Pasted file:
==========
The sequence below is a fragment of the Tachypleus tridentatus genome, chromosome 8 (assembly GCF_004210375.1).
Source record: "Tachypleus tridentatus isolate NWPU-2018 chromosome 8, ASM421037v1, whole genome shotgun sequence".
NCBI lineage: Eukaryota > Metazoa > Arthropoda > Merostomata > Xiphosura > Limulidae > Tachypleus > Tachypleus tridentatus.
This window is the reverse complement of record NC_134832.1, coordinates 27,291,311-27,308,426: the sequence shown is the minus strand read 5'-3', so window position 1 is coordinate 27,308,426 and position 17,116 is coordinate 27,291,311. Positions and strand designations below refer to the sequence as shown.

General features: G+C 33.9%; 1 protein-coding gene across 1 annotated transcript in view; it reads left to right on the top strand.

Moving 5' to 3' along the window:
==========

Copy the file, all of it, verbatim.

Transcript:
The sequence below is a fragment of the Tachypleus tridentatus genome, chromosome 8 (assembly GCF_004210375.1).
Source record: "Tachypleus tridentatus isolate NWPU-2018 chromosome 8, ASM421037v1, whole genome shotgun sequence".
NCBI lineage: Eukaryota > Metazoa > Arthropoda > Merostomata > Xiphosura > Limulidae > Tachypleus > Tachypleus tridentatus.
This window is the reverse complement of record NC_134832.1, coordinates 27,291,311-27,308,426: the sequence shown is the minus strand read 5'-3', so window position 1 is coordinate 27,308,426 and position 17,116 is coordinate 27,291,311. Positions and strand designations below refer to the sequence as shown.

General features: G+C 33.9%; 1 protein-coding gene across 1 annotated transcript in view; it reads left to right on the top strand.

Moving 5' to 3' along the window: